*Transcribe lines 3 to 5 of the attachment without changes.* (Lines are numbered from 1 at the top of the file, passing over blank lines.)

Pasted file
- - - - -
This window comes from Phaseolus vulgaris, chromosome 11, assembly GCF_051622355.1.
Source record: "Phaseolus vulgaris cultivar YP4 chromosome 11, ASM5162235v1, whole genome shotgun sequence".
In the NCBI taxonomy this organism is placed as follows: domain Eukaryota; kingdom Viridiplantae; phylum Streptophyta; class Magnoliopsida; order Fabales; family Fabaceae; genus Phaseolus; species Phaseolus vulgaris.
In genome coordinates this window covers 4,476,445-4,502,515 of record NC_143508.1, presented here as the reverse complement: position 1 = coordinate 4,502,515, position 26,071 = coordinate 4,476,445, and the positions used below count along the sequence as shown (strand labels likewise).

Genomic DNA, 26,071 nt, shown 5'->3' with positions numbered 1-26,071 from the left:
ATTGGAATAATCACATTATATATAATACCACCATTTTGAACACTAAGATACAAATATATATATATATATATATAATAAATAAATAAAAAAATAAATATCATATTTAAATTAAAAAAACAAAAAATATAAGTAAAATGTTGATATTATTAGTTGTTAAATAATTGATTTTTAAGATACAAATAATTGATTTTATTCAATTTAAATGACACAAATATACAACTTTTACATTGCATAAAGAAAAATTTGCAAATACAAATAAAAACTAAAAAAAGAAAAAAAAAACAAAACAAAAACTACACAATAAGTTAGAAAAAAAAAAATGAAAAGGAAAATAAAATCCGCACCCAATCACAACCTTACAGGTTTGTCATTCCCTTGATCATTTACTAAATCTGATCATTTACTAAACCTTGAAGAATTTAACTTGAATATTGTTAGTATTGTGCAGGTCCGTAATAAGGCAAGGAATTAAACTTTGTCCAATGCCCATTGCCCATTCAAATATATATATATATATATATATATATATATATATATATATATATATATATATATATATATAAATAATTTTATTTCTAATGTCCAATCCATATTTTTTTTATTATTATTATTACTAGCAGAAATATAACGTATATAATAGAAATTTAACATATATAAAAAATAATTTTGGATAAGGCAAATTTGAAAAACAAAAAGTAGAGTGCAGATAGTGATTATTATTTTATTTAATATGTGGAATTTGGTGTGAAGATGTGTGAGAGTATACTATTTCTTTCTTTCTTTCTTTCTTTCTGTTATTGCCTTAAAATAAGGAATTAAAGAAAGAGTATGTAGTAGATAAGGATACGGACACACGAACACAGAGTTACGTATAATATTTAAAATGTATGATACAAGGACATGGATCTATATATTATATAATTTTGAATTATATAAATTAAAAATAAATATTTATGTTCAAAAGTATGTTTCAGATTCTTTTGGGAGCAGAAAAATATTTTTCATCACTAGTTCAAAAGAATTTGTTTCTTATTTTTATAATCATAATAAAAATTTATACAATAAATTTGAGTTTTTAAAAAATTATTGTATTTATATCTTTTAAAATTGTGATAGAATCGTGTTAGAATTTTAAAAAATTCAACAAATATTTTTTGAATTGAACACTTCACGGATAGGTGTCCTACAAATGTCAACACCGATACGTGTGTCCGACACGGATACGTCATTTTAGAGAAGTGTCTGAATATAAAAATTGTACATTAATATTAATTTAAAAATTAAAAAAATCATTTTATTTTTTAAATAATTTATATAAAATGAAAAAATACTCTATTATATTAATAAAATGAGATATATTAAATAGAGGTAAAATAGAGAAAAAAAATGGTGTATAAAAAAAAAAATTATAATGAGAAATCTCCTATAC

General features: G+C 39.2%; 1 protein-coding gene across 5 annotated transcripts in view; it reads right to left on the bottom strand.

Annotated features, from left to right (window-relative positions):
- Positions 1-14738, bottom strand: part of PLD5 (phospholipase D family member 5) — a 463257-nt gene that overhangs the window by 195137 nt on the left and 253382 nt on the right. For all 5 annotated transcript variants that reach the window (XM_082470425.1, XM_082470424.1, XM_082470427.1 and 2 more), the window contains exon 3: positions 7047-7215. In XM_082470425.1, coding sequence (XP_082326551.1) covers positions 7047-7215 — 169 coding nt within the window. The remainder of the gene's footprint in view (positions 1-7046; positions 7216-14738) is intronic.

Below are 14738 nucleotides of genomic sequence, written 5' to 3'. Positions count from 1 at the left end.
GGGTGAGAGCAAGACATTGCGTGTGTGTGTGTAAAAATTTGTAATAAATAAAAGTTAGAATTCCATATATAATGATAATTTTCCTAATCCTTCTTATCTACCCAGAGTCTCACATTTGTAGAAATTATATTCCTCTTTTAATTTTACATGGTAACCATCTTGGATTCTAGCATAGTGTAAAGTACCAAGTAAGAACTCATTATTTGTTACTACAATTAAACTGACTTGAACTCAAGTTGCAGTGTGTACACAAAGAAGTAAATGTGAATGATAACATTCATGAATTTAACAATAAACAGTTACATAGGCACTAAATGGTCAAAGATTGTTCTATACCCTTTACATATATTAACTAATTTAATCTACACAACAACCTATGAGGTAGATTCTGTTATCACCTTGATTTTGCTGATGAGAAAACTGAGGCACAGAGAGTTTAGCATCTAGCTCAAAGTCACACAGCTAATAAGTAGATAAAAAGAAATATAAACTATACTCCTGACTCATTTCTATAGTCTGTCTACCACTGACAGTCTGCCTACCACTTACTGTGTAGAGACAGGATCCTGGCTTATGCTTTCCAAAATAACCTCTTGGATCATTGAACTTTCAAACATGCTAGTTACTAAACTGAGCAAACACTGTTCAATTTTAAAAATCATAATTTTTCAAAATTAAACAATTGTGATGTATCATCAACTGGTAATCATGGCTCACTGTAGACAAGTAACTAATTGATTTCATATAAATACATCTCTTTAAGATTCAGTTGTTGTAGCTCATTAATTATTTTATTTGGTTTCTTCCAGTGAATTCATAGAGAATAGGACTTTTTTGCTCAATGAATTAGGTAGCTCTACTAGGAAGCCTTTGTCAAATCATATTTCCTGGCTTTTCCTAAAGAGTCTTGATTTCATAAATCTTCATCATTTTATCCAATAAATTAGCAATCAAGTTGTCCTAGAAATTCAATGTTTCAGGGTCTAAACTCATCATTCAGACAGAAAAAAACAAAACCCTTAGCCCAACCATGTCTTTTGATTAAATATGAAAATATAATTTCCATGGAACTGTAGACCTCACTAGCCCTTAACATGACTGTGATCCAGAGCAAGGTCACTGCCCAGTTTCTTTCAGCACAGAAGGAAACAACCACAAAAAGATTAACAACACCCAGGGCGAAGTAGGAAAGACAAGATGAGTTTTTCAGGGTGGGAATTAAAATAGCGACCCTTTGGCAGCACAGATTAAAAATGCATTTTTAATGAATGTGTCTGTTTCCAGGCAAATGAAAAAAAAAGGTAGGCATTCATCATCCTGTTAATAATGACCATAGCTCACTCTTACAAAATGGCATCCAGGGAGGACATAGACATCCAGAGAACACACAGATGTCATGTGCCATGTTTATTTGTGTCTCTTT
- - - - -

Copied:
In the NCBI taxonomy this organism is placed as follows: domain Eukaryota; kingdom Viridiplantae; phylum Streptophyta; class Magnoliopsida; order Fabales; family Fabaceae; genus Phaseolus; species Phaseolus vulgaris.
In genome coordinates this window covers 4,476,445-4,502,515 of record NC_143508.1, presented here as the reverse complement: position 1 = coordinate 4,502,515, position 26,071 = coordinate 4,476,445, and the positions used below count along the sequence as shown (strand labels likewise).

Genomic DNA, 26,071 nt, shown 5'->3' with positions numbered 1-26,071 from the left: